Coronavirus (Covid-19): Latest updates and information
Skip to main content Skip to navigation

Public science evening investigates 'bad cell service'

How do our cells protect us from cancer? How do pathogens survive inside us? What are gap junctions and why are they important? These are just a few of the fascinating questions discussed during a public science evening held at WMS this week.

Around 50 members of the public joined staff and students from the Quantitative Biomedicine Programme and the Division of Biomedical Sciences on 1 May to learn why and how cells communicate.

Following a welcome from the evening’s host Professor Andrew McAinsh, Head of the Division of Biomedical Sciences, attendees were given an overview on regulating cell migration by research fellow Gabrielle Larocque, followed by an introduction to how cells protect us from cancer by Cerys Currie, a PhD student in the School of Life Sciences.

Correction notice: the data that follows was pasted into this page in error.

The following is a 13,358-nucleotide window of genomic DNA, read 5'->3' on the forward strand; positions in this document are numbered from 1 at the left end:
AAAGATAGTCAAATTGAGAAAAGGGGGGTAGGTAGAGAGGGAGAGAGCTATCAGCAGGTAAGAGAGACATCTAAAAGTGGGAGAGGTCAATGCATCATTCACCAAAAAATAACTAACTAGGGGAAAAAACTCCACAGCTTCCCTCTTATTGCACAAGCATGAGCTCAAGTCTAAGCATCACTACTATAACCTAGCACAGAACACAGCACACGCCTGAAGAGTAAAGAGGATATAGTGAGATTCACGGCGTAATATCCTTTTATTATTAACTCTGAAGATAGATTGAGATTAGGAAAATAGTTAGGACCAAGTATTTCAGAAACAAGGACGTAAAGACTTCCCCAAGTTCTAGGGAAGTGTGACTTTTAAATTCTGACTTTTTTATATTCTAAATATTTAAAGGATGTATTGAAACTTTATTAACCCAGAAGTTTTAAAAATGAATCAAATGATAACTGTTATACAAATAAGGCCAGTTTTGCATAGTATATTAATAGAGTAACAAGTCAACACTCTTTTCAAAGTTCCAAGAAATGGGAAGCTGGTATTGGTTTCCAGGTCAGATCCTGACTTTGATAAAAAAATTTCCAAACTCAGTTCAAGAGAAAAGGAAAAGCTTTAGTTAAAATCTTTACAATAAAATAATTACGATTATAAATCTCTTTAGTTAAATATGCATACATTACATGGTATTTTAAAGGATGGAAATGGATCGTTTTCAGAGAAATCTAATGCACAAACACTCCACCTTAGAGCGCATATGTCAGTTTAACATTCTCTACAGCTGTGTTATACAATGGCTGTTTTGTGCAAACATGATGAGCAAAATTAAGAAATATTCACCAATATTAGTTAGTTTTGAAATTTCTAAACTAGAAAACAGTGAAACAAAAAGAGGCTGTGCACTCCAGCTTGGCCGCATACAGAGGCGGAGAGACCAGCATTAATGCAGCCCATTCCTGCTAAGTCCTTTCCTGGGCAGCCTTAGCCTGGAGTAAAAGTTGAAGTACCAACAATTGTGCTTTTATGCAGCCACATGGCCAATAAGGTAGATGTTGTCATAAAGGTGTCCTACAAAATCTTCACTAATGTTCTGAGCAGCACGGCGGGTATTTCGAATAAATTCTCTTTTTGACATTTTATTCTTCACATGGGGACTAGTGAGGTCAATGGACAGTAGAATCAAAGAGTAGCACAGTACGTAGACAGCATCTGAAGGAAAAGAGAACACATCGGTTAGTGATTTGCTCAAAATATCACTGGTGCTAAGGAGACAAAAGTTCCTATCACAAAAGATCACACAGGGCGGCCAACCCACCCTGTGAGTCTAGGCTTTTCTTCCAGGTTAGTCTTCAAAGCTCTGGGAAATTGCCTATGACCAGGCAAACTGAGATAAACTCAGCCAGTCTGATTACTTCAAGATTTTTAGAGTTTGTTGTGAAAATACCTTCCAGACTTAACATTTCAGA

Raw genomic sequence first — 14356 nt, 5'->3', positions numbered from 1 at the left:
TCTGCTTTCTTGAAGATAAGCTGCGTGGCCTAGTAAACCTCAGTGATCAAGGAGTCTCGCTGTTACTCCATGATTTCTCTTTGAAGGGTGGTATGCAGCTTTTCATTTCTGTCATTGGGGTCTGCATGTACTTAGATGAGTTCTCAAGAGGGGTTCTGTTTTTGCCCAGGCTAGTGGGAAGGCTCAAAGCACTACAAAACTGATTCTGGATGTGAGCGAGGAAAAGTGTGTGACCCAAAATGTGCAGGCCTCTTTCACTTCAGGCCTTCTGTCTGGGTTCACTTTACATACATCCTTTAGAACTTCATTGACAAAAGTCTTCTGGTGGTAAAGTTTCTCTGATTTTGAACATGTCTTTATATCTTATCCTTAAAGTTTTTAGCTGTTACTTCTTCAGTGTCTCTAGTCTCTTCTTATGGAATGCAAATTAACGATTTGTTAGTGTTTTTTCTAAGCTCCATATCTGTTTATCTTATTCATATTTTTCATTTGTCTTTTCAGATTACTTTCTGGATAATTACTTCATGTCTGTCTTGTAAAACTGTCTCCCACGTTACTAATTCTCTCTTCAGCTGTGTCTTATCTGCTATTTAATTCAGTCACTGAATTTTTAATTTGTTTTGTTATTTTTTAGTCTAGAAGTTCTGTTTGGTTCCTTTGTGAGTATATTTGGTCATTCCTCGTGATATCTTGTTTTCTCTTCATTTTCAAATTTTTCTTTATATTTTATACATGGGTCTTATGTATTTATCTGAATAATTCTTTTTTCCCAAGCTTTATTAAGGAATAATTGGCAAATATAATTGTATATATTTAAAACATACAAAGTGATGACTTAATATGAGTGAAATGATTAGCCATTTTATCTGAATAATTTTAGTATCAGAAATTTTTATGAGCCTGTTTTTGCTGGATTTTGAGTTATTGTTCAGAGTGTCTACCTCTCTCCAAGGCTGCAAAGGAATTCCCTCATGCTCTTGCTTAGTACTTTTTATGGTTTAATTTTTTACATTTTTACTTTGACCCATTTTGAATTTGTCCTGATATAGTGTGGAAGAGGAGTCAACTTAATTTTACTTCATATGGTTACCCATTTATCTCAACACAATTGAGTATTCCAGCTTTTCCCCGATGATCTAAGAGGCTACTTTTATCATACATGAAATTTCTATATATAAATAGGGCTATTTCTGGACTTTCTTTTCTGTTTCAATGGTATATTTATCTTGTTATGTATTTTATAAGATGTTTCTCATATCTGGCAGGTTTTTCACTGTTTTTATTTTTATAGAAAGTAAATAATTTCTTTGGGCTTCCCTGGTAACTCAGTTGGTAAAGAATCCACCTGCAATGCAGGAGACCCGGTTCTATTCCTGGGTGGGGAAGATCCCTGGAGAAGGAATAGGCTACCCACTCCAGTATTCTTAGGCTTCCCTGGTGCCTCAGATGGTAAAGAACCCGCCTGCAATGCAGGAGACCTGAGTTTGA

Over the following hour attendees were given the chance to enjoy some refreshments and discuss some of the great research happening here with our students and academics, before having the opportunity to see inside our labs to look at some of the high-tech equipment used in our cell research.

The event ended with two more talks, with Professor Nick Dale from the School of Life Sciences explaining the importance of gap junctions, and Dr Meera Unnikrishnan discussing bacterial conversations in the gut.

Attendees were given the chance to ask questions before the event came to a close.

Thank you to everyone who came along to the evening and to all those who helped make it happen. Our next QBP public science event will take place in November, so keep an eye out for more information coming soon.

3

1
5

7

8
4

2

pic
4